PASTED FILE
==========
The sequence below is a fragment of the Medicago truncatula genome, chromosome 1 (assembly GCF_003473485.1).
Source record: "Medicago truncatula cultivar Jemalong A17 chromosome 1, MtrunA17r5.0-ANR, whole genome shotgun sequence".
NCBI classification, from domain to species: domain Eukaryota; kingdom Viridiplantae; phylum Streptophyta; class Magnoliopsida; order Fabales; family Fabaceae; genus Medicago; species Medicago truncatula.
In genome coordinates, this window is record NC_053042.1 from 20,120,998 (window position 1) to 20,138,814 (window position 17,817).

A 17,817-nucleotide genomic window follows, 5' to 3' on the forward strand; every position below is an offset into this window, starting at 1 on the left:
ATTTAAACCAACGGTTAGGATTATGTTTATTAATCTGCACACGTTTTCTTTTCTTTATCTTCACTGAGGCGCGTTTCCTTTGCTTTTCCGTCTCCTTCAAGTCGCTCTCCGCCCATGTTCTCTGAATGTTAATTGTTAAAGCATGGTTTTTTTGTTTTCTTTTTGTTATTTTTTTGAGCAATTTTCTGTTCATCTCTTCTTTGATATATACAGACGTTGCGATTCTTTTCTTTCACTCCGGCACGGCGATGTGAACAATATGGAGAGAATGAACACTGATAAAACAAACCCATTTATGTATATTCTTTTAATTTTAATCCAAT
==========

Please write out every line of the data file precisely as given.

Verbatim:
The sequence below is a fragment of the Medicago truncatula genome, chromosome 1 (assembly GCF_003473485.1).
Source record: "Medicago truncatula cultivar Jemalong A17 chromosome 1, MtrunA17r5.0-ANR, whole genome shotgun sequence".
NCBI classification, from domain to species: domain Eukaryota; kingdom Viridiplantae; phylum Streptophyta; class Magnoliopsida; order Fabales; family Fabaceae; genus Medicago; species Medicago truncatula.
In genome coordinates, this window is record NC_053042.1 from 20,120,998 (window position 1) to 20,138,814 (window position 17,817).

A 17,817-nucleotide genomic window follows, 5' to 3' on the forward strand; every position below is an offset into this window, starting at 1 on the left:
ATTTAAACCAACGGTTAGGATTATGTTTATTAATCTGCACACGTTTTCTTTTCTTTATCTTCACTGAGGCGCGTTTCCTTTGCTTTTCCGTCTCCTTCAAGTCGCTCTCCGCCCATGTTCTCTGAATGTTAATTGTTAAAGCATGGTTTTTTTGTTTTCTTTTTGTTATTTTTTTGAGCAATTTTCTGTTCATCTCTTCTTTGATATATACAGACGTTGCGATTCTTTTCTTTCACTCCGGCACGGCGATGTGAACAATATGGAGAGAATGAACACTGATAAAACAAACCCATTTATGTATATTCTTTTAATTTTAATCCAAT